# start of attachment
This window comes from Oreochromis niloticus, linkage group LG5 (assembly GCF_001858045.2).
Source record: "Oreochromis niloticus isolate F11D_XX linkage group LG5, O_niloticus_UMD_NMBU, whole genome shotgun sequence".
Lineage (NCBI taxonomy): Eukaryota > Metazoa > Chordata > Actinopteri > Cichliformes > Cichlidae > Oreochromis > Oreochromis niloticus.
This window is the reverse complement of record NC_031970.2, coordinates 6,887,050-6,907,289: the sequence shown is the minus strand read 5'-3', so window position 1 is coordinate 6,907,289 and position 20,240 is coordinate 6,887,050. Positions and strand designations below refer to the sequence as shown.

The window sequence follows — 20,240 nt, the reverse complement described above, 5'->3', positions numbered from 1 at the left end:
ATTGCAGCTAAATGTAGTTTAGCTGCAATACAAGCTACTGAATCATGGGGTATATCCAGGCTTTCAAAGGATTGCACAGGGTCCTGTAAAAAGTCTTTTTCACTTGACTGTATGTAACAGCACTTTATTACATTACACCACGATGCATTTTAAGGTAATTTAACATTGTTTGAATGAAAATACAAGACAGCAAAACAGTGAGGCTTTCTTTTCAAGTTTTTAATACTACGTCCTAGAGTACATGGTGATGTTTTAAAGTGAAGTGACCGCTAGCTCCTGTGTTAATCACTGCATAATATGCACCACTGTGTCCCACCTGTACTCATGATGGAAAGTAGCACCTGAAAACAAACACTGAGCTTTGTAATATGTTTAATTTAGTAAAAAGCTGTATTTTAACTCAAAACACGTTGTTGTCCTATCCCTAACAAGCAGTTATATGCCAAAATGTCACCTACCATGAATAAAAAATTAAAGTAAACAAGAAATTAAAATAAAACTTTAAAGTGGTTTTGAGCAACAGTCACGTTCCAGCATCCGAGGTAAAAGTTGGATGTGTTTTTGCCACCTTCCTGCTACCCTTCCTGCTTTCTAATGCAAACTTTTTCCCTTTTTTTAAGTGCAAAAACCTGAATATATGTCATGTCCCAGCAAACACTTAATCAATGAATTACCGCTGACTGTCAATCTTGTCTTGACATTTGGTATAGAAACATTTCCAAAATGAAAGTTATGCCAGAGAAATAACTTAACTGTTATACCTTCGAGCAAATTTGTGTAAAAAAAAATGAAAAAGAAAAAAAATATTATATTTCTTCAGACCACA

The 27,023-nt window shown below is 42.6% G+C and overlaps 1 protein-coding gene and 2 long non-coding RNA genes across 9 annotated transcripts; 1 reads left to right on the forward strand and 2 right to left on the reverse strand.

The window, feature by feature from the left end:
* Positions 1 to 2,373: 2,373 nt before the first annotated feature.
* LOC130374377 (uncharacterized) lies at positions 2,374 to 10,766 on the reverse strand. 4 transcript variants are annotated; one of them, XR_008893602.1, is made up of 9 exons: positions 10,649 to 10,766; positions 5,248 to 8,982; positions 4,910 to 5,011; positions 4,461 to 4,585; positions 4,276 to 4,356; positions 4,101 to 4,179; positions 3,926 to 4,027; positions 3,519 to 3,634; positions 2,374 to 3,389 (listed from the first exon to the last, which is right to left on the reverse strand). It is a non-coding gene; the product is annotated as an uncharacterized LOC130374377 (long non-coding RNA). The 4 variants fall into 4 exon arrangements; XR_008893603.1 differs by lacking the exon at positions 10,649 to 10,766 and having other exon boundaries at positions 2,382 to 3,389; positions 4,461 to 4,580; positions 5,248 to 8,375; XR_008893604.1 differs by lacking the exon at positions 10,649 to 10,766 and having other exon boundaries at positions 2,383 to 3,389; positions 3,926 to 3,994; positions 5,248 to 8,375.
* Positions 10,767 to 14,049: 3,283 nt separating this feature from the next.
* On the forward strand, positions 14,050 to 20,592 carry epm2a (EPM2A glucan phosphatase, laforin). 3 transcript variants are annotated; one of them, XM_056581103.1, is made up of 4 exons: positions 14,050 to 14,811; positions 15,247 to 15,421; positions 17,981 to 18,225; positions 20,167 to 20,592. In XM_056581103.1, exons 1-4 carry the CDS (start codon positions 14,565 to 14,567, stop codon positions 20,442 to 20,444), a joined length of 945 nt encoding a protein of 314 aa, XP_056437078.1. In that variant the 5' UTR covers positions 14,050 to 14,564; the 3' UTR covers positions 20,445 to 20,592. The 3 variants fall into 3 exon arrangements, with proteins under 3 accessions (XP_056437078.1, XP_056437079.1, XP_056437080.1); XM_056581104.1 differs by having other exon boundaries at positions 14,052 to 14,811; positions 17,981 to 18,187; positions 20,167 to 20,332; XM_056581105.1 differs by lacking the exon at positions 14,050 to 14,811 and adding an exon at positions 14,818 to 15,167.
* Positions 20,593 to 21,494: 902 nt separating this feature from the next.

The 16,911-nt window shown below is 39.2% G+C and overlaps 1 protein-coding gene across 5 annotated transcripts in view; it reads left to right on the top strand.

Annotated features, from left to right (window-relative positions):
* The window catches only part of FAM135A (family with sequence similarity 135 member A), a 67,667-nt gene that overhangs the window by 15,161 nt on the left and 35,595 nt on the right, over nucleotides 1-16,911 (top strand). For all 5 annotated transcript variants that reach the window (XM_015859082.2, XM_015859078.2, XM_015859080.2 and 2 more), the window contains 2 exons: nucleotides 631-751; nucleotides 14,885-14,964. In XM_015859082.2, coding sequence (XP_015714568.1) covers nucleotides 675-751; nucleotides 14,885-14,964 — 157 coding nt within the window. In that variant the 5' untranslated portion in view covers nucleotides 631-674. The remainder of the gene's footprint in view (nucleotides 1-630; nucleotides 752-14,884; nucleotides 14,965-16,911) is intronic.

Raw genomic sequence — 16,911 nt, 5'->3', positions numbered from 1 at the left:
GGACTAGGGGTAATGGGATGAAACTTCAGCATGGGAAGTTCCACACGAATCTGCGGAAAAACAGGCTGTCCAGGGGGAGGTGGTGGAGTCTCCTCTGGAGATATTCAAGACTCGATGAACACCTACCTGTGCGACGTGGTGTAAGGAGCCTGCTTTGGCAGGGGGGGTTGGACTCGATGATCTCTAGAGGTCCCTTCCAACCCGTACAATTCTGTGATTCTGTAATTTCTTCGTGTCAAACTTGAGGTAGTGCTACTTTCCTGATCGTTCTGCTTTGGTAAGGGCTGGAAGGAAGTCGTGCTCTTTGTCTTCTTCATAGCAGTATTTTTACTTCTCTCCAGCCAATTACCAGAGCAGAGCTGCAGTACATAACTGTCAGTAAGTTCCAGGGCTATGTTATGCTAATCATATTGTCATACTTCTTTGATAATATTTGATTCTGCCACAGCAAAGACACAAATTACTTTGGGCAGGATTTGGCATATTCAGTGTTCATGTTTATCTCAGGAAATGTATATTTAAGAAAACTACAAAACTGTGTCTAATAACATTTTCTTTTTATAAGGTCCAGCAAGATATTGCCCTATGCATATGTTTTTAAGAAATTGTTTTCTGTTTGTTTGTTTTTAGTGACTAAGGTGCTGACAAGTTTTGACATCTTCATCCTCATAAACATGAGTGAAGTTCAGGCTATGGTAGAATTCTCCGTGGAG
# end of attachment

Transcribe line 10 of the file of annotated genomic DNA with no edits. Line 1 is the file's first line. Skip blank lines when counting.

* LOC130374377 (uncharacterized) lies at positions 2,374 to 10,766 on the reverse strand. 4 transcript variants are annotated; one of them, XR_008893602.1, is made up of 9 exons: positions 10,649 to 10,766; positions 5,248 to 8,982; positions 4,910 to 5,011; positions 4,461 to 4,585; positions 4,276 to 4,356; positions 4,101 to 4,179; positions 3,926 to 4,027; positions 3,519 to 3,634; positions 2,374 to 3,389 (listed from the first exon to the last, which is right to left on the reverse strand). It is a non-coding gene; the product is annotated as an uncharacterized LOC130374377 (long non-coding RNA). The 4 variants fall into 4 exon arrangements; XR_008893603.1 differs by lacking the exon at positions 10,649 to 10,766 and having other exon boundaries at positions 2,382 to 3,389; positions 4,461 to 4,580; positions 5,248 to 8,375; XR_008893604.1 differs by lacking the exon at positions 10,649 to 10,766 and having other exon boundaries at positions 2,383 to 3,389; positions 3,926 to 3,994; positions 5,248 to 8,375.